‘It is really a dangerous thing’ police chief says of KIK messenger app

Posted at 11:14 PM, Jul 07, 2015
and last updated 2015-07-08 00:07:33-04

RICHMOND, Va. -- The instant messaging app, "KIK" is nearly five years old and has nearly 200 million registered users. All you have to do is register a user name, any name, and then the user can be whomever they want.

That's why investigators have warned parents about apps that predators may use to lure children potentially.

A Tennessee teenager snuck out of her home recently and stole her father’s 2004 Ford Explorer to pick up a 41-year-old man who is a known sex offender, a police chief said.

The teen, Hayleigh Wilson, 14, of Surgoinsville, likely didn’t know about Ben Shook’s past, according to Surgoinsville Police Chief James Hammonds.

“It looks like both the child and the suspect met on an online app called KIK," Hammonds said.  “These kids talking to these people on these chat apps and they really don’t know who they are talking to,” he said. “It is really a dangerous thing.”

KIK immediately caught the attention of Patrick Siewart.

"I installed the KIK app on my mobile device and it automatically searched my contacts in my phone that may have had KIK and low and behold my teenage son popped up,” he says.

Siewart is a consultant for a digital forensic computer company. While he knows the potential danger a messaging app can cause, he says other parents might not know.

"He was staying up late talking to people he knew, thankfully, but take that a step further," said Siewart. "With being able to search for people just out there in the internet that could be kind of a scary situation."

"With the KIK app that should be a red flag for parents that something like this can happen," said Dr. Marcus Messner, a professor and also a social media expert at VCU.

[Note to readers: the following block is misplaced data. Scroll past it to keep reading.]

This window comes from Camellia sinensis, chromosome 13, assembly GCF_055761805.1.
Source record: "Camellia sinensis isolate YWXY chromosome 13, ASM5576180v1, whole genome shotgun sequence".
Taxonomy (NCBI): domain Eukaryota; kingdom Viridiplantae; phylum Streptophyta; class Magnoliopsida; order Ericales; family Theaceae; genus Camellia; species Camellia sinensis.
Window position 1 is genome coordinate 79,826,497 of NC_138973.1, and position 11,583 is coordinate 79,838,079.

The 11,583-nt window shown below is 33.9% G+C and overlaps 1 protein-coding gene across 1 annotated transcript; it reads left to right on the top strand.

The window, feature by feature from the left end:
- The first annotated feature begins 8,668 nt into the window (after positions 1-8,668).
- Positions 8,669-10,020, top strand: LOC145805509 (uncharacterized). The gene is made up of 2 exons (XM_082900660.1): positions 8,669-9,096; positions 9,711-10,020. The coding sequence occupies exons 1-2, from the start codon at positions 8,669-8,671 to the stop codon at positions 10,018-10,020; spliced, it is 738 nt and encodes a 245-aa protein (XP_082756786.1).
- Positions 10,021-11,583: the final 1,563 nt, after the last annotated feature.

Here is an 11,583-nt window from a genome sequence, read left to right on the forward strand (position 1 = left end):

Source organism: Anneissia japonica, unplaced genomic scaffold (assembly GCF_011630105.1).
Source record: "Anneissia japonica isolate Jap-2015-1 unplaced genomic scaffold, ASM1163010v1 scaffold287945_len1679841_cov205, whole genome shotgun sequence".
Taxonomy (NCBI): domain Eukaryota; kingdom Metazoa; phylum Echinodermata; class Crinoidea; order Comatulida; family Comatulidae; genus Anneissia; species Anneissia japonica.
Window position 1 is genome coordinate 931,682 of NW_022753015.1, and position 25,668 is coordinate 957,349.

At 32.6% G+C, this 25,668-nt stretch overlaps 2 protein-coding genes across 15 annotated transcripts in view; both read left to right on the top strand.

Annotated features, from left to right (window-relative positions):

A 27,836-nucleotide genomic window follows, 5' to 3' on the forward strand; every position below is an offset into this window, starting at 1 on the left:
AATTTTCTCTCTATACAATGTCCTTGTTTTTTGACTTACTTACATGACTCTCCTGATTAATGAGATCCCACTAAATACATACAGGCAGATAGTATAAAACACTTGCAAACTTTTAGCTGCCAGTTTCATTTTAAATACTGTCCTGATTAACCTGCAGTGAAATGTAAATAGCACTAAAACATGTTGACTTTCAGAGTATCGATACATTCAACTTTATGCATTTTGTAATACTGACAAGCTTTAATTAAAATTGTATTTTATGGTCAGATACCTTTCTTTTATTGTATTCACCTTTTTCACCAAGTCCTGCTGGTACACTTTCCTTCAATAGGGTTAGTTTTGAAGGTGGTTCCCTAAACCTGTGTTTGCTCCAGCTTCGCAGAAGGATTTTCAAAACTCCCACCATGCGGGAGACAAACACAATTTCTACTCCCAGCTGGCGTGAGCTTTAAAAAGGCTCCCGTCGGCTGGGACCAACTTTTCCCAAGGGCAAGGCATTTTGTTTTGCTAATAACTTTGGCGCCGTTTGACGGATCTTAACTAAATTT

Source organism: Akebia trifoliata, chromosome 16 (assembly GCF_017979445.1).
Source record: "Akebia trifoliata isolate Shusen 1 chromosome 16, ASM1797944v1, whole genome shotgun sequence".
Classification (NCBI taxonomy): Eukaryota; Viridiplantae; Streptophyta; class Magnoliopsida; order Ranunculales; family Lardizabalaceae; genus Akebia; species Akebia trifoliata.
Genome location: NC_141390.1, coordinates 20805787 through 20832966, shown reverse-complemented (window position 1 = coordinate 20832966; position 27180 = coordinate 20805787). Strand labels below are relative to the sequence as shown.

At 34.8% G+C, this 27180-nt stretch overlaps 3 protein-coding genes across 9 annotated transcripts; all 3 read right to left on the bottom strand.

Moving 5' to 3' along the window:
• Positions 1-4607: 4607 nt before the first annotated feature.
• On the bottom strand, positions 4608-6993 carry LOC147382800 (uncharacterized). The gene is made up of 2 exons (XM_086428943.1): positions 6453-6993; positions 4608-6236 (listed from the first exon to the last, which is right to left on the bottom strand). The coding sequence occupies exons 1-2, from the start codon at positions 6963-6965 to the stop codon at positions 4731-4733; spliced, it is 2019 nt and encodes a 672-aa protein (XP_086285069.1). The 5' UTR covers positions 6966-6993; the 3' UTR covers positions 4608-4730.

He says it's extremely important to learn all the uses of every app on your child's phone.

"Many apps also have age restrictions," Messner says.  "Of course it's really easy for teenagers to get around those age restrictions because  they just have to put in a fake age."

The best advice both experts offer parents is to be diligent in supervising a child's cell phone activity, and check the latest apps online that offer new ways to chat.

"I think it's more than monitoring what a child is doing on the device and to have a conversation that the child knows what's appropriate and where the dangers are lurking for that child," Siewart says. "Know what they're doing on their device, know who they're talking to. Emphasize with them that you don't talk to anybody on the internet that you don't know personally."

Those looking to take advantage of teenagers use apps like KIK, or Snapchat and Lline to meet with minors. Most teens usually look for the latest and most popular apps on the market. So parents should do their homework to best protect their child against sexual predators.